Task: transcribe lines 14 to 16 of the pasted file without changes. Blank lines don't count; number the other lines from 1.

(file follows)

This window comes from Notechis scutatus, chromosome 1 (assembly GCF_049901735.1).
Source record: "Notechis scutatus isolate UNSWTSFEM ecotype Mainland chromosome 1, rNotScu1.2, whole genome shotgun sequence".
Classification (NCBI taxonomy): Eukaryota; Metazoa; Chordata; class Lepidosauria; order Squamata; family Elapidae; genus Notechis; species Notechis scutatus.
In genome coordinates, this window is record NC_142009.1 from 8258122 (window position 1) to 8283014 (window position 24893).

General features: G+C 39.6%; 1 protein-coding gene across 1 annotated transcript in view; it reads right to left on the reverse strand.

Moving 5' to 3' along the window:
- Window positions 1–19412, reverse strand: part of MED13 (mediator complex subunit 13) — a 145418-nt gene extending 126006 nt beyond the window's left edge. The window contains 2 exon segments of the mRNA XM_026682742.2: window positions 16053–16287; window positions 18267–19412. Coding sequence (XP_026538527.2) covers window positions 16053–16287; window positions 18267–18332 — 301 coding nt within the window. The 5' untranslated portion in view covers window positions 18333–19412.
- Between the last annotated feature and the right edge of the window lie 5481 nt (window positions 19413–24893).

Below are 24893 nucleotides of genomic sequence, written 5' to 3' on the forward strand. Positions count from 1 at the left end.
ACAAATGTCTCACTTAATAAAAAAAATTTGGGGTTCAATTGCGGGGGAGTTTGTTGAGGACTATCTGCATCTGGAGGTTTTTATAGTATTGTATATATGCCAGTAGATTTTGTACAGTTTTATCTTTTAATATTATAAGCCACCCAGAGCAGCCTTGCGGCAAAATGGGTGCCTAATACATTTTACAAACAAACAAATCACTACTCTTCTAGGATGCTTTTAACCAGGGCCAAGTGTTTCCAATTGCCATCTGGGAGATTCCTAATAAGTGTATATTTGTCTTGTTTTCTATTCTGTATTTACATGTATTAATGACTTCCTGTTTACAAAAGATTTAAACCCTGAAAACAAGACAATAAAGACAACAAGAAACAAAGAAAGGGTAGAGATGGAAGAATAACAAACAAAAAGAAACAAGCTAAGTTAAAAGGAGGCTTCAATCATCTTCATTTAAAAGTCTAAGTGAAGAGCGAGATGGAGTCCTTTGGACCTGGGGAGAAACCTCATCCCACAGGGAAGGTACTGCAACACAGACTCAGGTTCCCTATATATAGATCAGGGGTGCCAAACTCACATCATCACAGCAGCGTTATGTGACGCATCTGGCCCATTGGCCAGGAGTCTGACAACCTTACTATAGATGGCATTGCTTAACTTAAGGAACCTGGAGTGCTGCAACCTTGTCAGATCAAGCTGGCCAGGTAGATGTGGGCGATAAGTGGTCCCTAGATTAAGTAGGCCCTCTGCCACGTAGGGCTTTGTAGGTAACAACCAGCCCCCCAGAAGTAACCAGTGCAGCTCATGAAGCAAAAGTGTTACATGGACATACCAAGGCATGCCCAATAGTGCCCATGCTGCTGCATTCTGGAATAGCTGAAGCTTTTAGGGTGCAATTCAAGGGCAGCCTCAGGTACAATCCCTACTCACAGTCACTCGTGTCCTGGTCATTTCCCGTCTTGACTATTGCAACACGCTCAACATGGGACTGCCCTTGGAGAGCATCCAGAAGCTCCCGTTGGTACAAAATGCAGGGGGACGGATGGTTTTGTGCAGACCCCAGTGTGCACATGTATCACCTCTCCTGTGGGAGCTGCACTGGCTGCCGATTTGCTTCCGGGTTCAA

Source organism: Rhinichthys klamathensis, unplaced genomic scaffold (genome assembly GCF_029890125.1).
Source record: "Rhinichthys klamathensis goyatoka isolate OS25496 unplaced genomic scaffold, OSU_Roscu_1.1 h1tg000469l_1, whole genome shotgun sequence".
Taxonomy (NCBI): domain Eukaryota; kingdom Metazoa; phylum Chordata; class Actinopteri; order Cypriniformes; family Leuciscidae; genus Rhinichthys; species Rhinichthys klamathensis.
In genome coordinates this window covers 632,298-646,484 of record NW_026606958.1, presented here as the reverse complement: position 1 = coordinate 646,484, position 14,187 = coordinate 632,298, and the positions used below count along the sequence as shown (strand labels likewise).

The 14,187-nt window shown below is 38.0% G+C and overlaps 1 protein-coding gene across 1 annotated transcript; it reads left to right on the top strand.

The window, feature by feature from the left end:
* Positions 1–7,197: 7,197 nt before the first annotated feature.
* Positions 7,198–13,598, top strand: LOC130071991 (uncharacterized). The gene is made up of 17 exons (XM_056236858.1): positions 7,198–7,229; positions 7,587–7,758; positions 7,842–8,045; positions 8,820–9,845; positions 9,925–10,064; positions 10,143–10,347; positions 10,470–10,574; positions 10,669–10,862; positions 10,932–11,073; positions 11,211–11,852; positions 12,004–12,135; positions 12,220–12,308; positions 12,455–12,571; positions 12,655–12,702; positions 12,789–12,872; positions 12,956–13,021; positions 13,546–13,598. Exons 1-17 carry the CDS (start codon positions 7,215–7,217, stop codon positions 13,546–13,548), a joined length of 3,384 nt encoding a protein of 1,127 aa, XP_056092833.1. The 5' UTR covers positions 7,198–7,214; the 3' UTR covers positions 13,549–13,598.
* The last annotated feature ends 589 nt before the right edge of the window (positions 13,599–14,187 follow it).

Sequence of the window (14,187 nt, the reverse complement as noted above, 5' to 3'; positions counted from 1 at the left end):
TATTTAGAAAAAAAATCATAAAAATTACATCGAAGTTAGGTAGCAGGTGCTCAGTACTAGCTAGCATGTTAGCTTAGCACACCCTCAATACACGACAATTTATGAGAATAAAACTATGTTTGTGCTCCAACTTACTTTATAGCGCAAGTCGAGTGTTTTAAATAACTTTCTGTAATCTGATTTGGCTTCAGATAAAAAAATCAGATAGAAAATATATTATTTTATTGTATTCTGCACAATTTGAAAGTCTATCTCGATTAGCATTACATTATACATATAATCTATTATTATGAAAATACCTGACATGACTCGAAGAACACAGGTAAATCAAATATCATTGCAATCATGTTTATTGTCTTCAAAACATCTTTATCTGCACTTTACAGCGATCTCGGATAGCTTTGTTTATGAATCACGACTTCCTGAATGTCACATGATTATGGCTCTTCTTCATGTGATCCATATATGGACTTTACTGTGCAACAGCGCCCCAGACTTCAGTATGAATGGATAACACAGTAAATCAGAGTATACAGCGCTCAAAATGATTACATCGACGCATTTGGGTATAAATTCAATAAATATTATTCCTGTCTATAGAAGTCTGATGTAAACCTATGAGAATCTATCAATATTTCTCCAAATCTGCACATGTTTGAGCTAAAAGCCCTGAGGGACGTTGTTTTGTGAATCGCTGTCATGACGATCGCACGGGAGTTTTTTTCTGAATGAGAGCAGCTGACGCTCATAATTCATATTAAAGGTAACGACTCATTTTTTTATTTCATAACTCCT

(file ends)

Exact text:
In genome coordinates this window covers 632,298-646,484 of record NW_026606958.1, presented here as the reverse complement: position 1 = coordinate 646,484, position 14,187 = coordinate 632,298, and the positions used below count along the sequence as shown (strand labels likewise).

The 14,187-nt window shown below is 38.0% G+C and overlaps 1 protein-coding gene across 1 annotated transcript; it reads left to right on the top strand.

The window, feature by feature from the left end: